Workforce Study Methodology and Defining the Gap3 min read
That is the size of the global cybersecurity workforce gap. The breakdown is around 498,000 in North America, 136,000 in Latin America, 142,000 in Europe, the Middle East and Africa, with the largest deficit coming in Asia Pacific at 2.14 million. But what does this big, scary number even mean? Where did it come from?
First, this new Cybersecurity Workforce Study from (ISC)² has evolved from past studies to become a more accurate representation of the broader workforce. We surveyed nearly 1,500 professionals around the world who spend at least 25% of their time on cybersecurity activities, which includes IT/ICT professionals who previously may not have been considered part of the cyber workforce.
To ensure our numbers were accurate and representative, we worked with our research partner (Spiceworks) to develop a rigorous sample design for each region. The sample within each country was controlled to ensure a mix of company sizes and industries. Some statistically significant differences between regions noted in the report may be due to regional differences in scale usage.
With a more precise look at who is actually doing the work, we also changed how the gap itself was calculated. Some legacy gap calculations subtracted supply from demand which didn’t consider relevant factors like organizational growth.
For the demand, we start with a calculation of the current percent of organizations with job openings – this represents the expected share of organizations that will have hiring demand. Among organizations surveyed, most (83%) indicated that they had open cybersecurity positions. Next, average hires are estimated. To make the number more precise, we used information across company size and combine these estimates to extrapolate future staffing needs for the total market (all business entities) using data from various government sources.1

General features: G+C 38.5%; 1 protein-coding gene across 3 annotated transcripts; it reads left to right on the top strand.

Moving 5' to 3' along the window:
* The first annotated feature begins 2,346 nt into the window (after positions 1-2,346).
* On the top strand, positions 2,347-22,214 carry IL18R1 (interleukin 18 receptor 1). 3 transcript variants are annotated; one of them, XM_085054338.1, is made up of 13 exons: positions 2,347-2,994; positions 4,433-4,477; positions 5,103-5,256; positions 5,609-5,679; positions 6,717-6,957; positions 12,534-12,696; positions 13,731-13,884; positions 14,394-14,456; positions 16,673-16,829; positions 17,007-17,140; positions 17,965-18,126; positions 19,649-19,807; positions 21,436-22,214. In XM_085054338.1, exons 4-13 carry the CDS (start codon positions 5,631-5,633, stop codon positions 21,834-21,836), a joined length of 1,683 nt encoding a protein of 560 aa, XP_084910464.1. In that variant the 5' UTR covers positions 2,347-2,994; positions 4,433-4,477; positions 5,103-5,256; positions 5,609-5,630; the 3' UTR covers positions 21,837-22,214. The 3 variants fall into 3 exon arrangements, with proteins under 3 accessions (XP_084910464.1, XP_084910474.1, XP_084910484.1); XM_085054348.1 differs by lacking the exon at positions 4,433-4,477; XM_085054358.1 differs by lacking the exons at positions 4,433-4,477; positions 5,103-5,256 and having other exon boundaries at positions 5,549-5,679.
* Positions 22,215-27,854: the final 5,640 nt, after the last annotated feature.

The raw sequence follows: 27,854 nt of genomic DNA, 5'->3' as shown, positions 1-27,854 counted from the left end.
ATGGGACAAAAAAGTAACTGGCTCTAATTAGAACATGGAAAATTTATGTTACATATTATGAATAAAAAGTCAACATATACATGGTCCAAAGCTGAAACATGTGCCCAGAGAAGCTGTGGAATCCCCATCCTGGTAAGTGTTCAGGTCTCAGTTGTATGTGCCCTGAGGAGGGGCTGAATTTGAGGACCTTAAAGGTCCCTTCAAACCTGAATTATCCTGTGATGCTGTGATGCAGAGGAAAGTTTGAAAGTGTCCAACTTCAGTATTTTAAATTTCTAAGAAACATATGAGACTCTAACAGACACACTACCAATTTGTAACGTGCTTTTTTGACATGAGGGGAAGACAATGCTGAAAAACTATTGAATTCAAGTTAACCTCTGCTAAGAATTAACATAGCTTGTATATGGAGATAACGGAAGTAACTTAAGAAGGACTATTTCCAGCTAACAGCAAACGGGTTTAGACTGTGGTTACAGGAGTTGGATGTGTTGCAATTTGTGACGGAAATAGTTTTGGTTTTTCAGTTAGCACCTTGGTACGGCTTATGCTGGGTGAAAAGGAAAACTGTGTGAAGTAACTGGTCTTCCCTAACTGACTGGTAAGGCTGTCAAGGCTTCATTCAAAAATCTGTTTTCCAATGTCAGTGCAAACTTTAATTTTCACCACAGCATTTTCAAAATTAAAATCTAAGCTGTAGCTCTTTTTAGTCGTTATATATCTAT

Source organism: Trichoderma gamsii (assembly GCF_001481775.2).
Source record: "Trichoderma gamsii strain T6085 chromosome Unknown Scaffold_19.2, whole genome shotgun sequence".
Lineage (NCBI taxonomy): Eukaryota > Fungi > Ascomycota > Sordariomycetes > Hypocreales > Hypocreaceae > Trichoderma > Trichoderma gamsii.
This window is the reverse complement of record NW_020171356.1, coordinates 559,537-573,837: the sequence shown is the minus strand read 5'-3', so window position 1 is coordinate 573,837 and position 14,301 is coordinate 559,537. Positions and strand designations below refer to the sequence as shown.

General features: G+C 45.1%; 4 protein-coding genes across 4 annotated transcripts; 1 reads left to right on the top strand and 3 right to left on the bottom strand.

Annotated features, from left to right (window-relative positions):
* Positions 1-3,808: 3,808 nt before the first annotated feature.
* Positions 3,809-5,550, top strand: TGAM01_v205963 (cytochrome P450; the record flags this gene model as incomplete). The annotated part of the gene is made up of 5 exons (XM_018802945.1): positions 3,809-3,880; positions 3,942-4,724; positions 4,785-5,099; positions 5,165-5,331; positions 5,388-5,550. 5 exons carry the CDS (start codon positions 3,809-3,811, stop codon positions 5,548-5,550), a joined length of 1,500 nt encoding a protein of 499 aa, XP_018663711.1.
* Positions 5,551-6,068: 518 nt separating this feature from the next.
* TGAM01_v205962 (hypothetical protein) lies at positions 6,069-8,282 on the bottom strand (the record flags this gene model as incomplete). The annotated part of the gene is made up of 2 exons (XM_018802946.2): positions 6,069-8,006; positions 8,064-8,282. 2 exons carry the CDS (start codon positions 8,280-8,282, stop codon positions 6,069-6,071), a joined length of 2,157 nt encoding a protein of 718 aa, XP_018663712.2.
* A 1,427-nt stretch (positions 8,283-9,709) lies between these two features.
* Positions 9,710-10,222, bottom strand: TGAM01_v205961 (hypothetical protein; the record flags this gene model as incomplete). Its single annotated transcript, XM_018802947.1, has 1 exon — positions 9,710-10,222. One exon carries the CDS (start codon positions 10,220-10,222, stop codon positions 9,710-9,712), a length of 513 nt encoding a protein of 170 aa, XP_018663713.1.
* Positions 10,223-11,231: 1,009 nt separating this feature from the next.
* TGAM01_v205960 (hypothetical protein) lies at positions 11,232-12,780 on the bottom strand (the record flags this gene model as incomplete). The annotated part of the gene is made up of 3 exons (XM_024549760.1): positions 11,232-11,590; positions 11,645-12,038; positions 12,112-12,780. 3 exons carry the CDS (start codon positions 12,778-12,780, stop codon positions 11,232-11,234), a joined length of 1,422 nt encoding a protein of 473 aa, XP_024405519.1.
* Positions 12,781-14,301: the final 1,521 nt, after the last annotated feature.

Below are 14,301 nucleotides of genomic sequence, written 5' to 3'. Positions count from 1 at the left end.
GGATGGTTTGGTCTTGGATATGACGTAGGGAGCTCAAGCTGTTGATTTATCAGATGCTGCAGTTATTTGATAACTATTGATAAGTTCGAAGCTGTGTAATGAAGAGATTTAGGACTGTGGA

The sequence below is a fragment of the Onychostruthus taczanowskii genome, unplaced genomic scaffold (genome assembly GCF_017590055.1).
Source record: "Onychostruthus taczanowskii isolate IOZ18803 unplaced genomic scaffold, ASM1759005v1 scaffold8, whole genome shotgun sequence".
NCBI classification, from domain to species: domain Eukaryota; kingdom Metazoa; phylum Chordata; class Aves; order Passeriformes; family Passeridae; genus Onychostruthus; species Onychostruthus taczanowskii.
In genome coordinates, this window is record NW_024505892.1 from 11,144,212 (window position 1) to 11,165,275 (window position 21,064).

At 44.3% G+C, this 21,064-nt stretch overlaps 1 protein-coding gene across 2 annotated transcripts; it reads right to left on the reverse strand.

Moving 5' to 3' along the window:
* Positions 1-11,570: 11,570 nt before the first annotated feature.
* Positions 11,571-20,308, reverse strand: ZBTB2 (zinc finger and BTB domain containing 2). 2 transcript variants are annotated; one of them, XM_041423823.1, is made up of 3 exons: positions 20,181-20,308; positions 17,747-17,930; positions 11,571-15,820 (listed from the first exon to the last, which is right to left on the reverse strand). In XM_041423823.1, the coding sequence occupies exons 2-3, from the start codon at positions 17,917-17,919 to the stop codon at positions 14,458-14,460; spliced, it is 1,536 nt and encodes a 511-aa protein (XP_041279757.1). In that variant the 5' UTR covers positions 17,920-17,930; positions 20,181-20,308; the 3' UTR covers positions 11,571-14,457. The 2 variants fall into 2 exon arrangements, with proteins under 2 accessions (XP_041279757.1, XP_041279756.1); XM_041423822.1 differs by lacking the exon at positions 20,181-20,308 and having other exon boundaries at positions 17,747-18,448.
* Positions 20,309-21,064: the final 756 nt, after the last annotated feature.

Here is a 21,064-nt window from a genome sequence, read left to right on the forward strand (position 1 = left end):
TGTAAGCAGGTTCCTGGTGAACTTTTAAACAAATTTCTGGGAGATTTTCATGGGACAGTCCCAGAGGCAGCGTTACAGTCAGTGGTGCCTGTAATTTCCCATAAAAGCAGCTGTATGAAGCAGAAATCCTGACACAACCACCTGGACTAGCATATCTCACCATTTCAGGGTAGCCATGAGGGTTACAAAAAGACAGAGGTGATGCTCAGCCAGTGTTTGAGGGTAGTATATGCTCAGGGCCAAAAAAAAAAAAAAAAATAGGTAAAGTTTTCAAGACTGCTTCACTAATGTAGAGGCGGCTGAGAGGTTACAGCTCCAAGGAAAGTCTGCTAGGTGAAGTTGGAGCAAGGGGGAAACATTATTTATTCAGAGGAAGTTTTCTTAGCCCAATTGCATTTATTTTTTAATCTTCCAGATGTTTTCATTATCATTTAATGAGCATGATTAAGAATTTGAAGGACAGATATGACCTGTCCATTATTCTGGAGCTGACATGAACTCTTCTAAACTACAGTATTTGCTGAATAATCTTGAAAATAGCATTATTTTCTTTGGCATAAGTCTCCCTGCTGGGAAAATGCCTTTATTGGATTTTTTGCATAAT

Our calculation of the supply includes new entrants to the field – academic and nonacademic alike – which was linked to secondary market data. We also took into account the number of/rate of professionals who historically have shifted into roles with more cybersecurity responsibilities by combining both primary survey data with secondary market data.²
What Does the Gap Mean?
Our research does not propose there are 2.93 million cybersecurity job postings open right now. The (ISC)² Cybersecurity Workforce Study gap is an assessment of the demand for skilled cyber professionals based on the input from the cybersecurity workforce on the front lines every day. But what does this actually mean to the workforce?
Globally 37% of professionals stated the lack of skilled/experienced cybersecurity personnel was their top job concern. Additionally, 63% of respondents said their organizations have a shortage of staff dedicated to cybersecurity, and 60% said their organizations were at a moderate or extreme risk of cyberattacks due to that shortage.
Our industry is painfully aware of the challenges that organizations face when staffing qualified cyber teams, and the purpose of finding and sharing the gap is not to shout that the sky is falling, but rather build awareness of the need for talent and training, and advocate for solutions that will benefit the workforce, and to ultimately inspire a safe and secure cyber world.
For more on the impact of the gap, and other findings from the study, download the full report.
1: U.S. Census Bureau – Geography Area Series: County Business Patterns by Employment Size Class (2015 Business Patterns), Statistics Canada, Instituto Nacional De Estadistica Y Geografia (Mexico), Office for National Statistics (U.K.), EU Commission and Statistisches Bundesamt (Destatis) (France and Germany), Australian Bureau of Statistics, Statistics Bureau, Ministry of Internal Affairs and Communications (Japan)
²: Wharton School of the University of Pennsylvania, CompTIA Cyberstates 2018, Cybersecurity Workforce Alliance (Australia)